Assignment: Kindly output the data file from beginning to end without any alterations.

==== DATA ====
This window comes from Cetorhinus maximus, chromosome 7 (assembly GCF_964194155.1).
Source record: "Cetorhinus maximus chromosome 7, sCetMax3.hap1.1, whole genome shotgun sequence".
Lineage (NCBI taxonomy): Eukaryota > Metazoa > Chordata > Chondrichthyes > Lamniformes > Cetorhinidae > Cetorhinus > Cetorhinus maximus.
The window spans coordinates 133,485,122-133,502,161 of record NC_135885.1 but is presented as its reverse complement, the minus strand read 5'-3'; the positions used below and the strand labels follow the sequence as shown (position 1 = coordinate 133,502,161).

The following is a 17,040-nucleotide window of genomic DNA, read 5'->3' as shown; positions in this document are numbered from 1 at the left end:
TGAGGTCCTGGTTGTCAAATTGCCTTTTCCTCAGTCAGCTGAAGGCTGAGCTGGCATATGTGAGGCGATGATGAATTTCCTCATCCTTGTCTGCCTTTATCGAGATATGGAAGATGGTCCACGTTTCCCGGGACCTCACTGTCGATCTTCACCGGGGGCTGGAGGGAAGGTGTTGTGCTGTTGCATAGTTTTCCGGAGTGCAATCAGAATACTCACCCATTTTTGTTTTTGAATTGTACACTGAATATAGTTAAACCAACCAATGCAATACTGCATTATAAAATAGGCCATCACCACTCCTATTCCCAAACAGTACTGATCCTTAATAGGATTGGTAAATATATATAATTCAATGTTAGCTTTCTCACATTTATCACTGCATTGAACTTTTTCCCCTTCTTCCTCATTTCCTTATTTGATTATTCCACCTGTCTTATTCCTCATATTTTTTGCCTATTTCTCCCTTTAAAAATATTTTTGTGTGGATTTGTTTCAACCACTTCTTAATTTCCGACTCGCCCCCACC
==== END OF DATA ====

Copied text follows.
This window comes from Cetorhinus maximus, chromosome 7 (assembly GCF_964194155.1).
Source record: "Cetorhinus maximus chromosome 7, sCetMax3.hap1.1, whole genome shotgun sequence".
Lineage (NCBI taxonomy): Eukaryota > Metazoa > Chordata > Chondrichthyes > Lamniformes > Cetorhinidae > Cetorhinus > Cetorhinus maximus.
The window spans coordinates 133,485,122-133,502,161 of record NC_135885.1 but is presented as its reverse complement, the minus strand read 5'-3'; the positions used below and the strand labels follow the sequence as shown (position 1 = coordinate 133,502,161).

The following is a 17,040-nucleotide window of genomic DNA, read 5'->3' as shown; positions in this document are numbered from 1 at the left end:
TGAGGTCCTGGTTGTCAAATTGCCTTTTCCTCAGTCAGCTGAAGGCTGAGCTGGCATATGTGAGGCGATGATGAATTTCCTCATCCTTGTCTGCCTTTATCGAGATATGGAAGATGGTCCACGTTTCCCGGGACCTCACTGTCGATCTTCACCGGGGGCTGGAGGGAAGGTGTTGTGCTGTTGCATAGTTTTCCGGAGTGCAATCAGAATACTCACCCATTTTTGTTTTTGAATTGTACACTGAATATAGTTAAACCAACCAATGCAATACTGCATTATAAAATAGGCCATCACCACTCCTATTCCCAAACAGTACTGATCCTTAATAGGATTGGTAAATATATATAATTCAATGTTAGCTTTCTCACATTTATCACTGCATTGAACTTTTTCCCCTTCTTCCTCATTTCCTTATTTGATTATTCCACCTGTCTTATTCCTCATATTTTTTGCCTATTTCTCCCTTTAAAAATATTTTTGTGTGGATTTGTTTCAACCACTTCTTAATTTCCGACTCGCCCCCACC